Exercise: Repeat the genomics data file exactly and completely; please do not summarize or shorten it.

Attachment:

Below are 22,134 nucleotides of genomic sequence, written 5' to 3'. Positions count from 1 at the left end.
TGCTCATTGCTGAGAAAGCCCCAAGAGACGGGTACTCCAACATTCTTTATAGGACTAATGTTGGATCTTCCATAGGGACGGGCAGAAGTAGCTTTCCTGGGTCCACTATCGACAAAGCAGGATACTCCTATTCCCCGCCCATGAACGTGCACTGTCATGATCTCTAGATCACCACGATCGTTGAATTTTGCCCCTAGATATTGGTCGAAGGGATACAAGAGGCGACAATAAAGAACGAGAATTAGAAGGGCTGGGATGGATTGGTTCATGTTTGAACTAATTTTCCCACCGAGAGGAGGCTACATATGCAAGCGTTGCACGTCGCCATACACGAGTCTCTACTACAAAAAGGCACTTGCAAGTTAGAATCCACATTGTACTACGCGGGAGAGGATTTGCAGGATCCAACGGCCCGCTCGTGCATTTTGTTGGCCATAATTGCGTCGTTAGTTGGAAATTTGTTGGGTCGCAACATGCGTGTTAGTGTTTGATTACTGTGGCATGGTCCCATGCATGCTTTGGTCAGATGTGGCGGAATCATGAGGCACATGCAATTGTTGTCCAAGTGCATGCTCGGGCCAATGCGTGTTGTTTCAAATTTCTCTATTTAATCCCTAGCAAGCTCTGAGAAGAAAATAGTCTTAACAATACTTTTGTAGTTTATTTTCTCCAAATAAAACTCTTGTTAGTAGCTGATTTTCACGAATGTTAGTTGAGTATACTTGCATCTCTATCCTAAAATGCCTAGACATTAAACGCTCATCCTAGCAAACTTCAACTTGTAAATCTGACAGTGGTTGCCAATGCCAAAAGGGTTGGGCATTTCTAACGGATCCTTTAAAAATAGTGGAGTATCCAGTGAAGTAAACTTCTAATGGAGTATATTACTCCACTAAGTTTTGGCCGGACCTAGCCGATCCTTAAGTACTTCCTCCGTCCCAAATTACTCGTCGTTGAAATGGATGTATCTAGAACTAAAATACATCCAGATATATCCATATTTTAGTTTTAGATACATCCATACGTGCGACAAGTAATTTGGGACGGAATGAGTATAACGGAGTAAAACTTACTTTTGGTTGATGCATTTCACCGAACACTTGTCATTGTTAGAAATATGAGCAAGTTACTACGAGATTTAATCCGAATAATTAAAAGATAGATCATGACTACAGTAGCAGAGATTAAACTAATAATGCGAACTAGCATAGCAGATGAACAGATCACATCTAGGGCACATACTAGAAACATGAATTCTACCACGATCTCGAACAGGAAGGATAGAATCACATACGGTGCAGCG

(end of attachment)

Below are 22,134 nucleotides of genomic sequence, written 5' to 3'. Positions count from 1 at the left end.
TGCTCATTGCTGAGAAAGCCCCAAGAGACGGGTACTCCAACATTCTTTATAGGACTAATGTTGGATCTTCCATAGGGACGGGCAGAAGTAGCTTTCCTGGGTCCACTATCGACAAAGCAGGATACTCCTATTCCCCGCCCATGAACGTGCACTGTCATGATCTCTAGATCACCACGATCGTTGAATTTTGCCCCTAGATATTGGTCGAAGGGATACAAGAGGCGACAATAAAGAACGAGAATTAGAAGGGCTGGGATGGATTGGTTCATGTTTGAACTAATTTTCCCACCGAGAGGAGGCTACATATGCAAGCGTTGCACGTCGCCATACACGAGTCTCTACTACAAAAAGGCACTTGCAAGTTAGAATCCACATTGTACTACGCGGGAGAGGATTTGCAGGATCCAACGGCCCGCTCGTGCATTTTGTTGGCCATAATTGCGTCGTTAGTTGGAAATTTGTTGGGTCGCAACATGCGTGTTAGTGTTTGATTACTGTGGCATGGTCCCATGCATGCTTTGGTCAGATGTGGCGGAATCATGAGGCACATGCAATTGTTGTCCAAGTGCATGCTCGGGCCAATGCGTGTTGTTTCAAATTTCTCTATTTAATCCCTAGCAAGCTCTGAGAAGAAAATAGTCTTAACAATACTTTTGTAGTTTATTTTCTCCAAATAAAACTCTTGTTAGTAGCTGATTTTCACGAATGTTAGTTGAGTATACTTGCATCTCTATCCTAAAATGCCTAGACATTAAACGCTCATCCTAGCAAACTTCAACTTGTAAATCTGACAGTGGTTGCCAATGCCAAAAGGGTTGGGCATTTCTAACGGATCCTTTAAAAATAGTGGAGTATCCAGTGAAGTAAACTTCTAATGGAGTATATTACTCCACTAAGTTTTGGCCGGACCTAGCCGATCCTTAAGTACTTCCTCCGTCCCAAATTACTCGTCGTTGAAATGGATGTATCTAGAACTAAAATACATCCAGATATATCCATATTTTAGTTTTAGATACATCCATACGTGCGACAAGTAATTTGGGACGGAATGAGTATAACGGAGTAAAACTTACTTTTGGTTGATGCATTTCACCGAACACTTGTCATTGTTAGAAATATGAGCAAGTTACTACGAGATTTAATCCGAATAATTAAAAGATAGATCATGACTACAGTAGCAGAGATTAAACTAATAATGCGAACTAGCATAGCAGATGAACAGATCACATCTAGGGCACATACTAGAAACATGAATTCTACCACGATCTCGAACAGGAAGGATAGAATCACATACGGTGCAGCG